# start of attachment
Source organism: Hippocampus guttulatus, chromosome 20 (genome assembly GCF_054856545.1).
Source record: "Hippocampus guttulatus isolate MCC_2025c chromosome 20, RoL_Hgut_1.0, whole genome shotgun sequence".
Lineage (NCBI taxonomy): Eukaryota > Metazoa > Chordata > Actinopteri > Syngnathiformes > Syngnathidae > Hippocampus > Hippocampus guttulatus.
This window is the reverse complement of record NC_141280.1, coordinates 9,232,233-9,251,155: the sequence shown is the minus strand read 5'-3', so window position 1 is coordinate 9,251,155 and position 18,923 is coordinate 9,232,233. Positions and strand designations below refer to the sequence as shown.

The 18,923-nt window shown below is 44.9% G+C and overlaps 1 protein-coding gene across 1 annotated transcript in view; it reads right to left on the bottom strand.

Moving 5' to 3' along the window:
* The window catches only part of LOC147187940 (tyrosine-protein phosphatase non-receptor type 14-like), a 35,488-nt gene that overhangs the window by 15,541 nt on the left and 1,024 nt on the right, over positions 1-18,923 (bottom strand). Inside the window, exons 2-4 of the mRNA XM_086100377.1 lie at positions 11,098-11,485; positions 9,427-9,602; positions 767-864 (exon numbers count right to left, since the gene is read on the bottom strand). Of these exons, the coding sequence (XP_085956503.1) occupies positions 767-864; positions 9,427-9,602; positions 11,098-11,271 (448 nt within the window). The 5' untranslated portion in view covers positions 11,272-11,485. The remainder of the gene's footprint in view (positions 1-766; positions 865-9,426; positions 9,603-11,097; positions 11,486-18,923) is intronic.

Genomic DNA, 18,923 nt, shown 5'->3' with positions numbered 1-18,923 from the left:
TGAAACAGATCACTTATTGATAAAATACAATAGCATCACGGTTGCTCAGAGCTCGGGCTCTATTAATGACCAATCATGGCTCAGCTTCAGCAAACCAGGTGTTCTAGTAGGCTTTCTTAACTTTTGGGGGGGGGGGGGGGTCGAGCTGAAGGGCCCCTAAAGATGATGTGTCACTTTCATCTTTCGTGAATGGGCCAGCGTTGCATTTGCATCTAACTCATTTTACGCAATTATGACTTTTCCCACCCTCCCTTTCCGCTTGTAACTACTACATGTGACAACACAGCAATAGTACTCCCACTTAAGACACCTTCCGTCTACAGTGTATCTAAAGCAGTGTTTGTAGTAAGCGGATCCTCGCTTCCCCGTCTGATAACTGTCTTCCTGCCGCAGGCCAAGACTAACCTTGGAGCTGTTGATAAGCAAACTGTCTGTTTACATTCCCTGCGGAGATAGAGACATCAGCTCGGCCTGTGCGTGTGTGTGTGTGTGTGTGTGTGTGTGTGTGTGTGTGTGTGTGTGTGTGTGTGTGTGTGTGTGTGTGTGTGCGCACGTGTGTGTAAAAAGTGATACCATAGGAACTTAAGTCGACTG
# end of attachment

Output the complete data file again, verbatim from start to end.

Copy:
Source organism: Hippocampus guttulatus, chromosome 20 (genome assembly GCF_054856545.1).
Source record: "Hippocampus guttulatus isolate MCC_2025c chromosome 20, RoL_Hgut_1.0, whole genome shotgun sequence".
Lineage (NCBI taxonomy): Eukaryota > Metazoa > Chordata > Actinopteri > Syngnathiformes > Syngnathidae > Hippocampus > Hippocampus guttulatus.
This window is the reverse complement of record NC_141280.1, coordinates 9,232,233-9,251,155: the sequence shown is the minus strand read 5'-3', so window position 1 is coordinate 9,251,155 and position 18,923 is coordinate 9,232,233. Positions and strand designations below refer to the sequence as shown.

The 18,923-nt window shown below is 44.9% G+C and overlaps 1 protein-coding gene across 1 annotated transcript in view; it reads right to left on the bottom strand.

Moving 5' to 3' along the window:
* The window catches only part of LOC147187940 (tyrosine-protein phosphatase non-receptor type 14-like), a 35,488-nt gene that overhangs the window by 15,541 nt on the left and 1,024 nt on the right, over positions 1-18,923 (bottom strand). Inside the window, exons 2-4 of the mRNA XM_086100377.1 lie at positions 11,098-11,485; positions 9,427-9,602; positions 767-864 (exon numbers count right to left, since the gene is read on the bottom strand). Of these exons, the coding sequence (XP_085956503.1) occupies positions 767-864; positions 9,427-9,602; positions 11,098-11,271 (448 nt within the window). The 5' untranslated portion in view covers positions 11,272-11,485. The remainder of the gene's footprint in view (positions 1-766; positions 865-9,426; positions 9,603-11,097; positions 11,486-18,923) is intronic.

Genomic DNA, 18,923 nt, shown 5'->3' with positions numbered 1-18,923 from the left:
TGAAACAGATCACTTATTGATAAAATACAATAGCATCACGGTTGCTCAGAGCTCGGGCTCTATTAATGACCAATCATGGCTCAGCTTCAGCAAACCAGGTGTTCTAGTAGGCTTTCTTAACTTTTGGGGGGGGGGGGGGGTCGAGCTGAAGGGCCCCTAAAGATGATGTGTCACTTTCATCTTTCGTGAATGGGCCAGCGTTGCATTTGCATCTAACTCATTTTACGCAATTATGACTTTTCCCACCCTCCCTTTCCGCTTGTAACTACTACATGTGACAACACAGCAATAGTACTCCCACTTAAGACACCTTCCGTCTACAGTGTATCTAAAGCAGTGTTTGTAGTAAGCGGATCCTCGCTTCCCCGTCTGATAACTGTCTTCCTGCCGCAGGCCAAGACTAACCTTGGAGCTGTTGATAAGCAAACTGTCTGTTTACATTCCCTGCGGAGATAGAGACATCAGCTCGGCCTGTGCGTGTGTGTGTGTGTGTGTGTGTGTGTGTGTGTGTGTGTGTGTGTGTGTGTGTGTGTGTGTGTGTGTGTGTGCGCACGTGTGTGTAAAAAGTGATACCATAGGAACTTAAGTCGACTG